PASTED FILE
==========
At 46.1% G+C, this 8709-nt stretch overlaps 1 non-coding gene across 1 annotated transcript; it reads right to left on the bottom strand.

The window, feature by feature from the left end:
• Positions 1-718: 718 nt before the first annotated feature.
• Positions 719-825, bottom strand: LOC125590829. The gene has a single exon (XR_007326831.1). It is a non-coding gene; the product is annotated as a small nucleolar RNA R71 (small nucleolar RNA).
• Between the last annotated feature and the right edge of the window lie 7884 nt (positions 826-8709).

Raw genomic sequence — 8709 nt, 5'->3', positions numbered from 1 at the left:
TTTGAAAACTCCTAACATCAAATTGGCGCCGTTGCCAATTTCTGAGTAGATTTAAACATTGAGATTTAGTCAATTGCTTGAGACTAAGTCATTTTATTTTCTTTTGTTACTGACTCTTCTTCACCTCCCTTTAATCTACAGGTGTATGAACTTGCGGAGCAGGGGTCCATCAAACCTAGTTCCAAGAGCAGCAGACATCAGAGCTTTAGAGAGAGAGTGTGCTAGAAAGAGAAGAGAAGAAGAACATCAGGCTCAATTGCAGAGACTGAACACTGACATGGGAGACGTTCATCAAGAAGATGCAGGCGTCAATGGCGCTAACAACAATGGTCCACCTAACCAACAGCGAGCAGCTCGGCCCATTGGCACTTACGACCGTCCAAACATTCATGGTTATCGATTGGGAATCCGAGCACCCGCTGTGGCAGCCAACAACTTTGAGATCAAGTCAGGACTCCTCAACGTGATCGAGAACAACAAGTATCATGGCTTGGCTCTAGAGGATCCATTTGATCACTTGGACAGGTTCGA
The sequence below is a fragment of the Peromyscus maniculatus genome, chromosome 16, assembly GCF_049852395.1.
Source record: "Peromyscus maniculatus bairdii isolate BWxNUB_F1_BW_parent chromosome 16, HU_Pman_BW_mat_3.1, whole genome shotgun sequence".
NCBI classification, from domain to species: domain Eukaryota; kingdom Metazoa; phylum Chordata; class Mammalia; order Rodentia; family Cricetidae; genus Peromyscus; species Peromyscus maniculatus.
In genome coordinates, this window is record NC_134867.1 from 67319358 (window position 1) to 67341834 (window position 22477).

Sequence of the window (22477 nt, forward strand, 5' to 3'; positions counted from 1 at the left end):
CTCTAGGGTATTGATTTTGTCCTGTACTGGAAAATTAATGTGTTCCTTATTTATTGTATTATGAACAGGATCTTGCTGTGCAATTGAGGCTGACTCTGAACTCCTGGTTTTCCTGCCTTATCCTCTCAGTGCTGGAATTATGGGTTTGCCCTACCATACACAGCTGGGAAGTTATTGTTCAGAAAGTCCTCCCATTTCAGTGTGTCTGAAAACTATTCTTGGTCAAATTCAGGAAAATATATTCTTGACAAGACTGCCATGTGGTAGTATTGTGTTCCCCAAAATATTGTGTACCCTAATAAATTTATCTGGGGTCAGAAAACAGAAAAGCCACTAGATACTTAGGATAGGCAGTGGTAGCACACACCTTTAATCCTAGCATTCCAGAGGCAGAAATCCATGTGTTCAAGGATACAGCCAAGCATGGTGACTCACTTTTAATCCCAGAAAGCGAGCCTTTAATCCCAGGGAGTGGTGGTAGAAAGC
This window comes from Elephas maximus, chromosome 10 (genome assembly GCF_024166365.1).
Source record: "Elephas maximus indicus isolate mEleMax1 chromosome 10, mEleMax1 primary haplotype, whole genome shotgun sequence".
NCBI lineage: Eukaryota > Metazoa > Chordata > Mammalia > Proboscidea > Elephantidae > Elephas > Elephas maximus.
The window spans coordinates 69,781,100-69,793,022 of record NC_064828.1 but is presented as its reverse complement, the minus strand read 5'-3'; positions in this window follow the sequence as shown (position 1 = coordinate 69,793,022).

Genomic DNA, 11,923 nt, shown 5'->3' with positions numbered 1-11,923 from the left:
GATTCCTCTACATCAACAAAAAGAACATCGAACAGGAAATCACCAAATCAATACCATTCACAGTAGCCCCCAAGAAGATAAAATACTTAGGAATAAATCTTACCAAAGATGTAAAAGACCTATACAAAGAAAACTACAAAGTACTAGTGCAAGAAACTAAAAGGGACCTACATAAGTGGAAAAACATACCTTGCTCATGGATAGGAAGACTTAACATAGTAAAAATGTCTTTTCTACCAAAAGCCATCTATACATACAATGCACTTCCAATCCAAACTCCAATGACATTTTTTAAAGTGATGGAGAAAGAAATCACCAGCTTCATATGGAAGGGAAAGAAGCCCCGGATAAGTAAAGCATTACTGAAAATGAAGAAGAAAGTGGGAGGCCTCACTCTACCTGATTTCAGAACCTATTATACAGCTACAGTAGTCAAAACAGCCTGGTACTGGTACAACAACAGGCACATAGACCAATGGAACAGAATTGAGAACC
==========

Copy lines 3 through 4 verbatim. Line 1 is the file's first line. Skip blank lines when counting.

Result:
• Positions 1-718: 718 nt before the first annotated feature.
• Positions 719-825, bottom strand: LOC125590829. The gene has a single exon (XR_007326831.1). It is a non-coding gene; the product is annotated as a small nucleolar RNA R71 (small nucleolar RNA).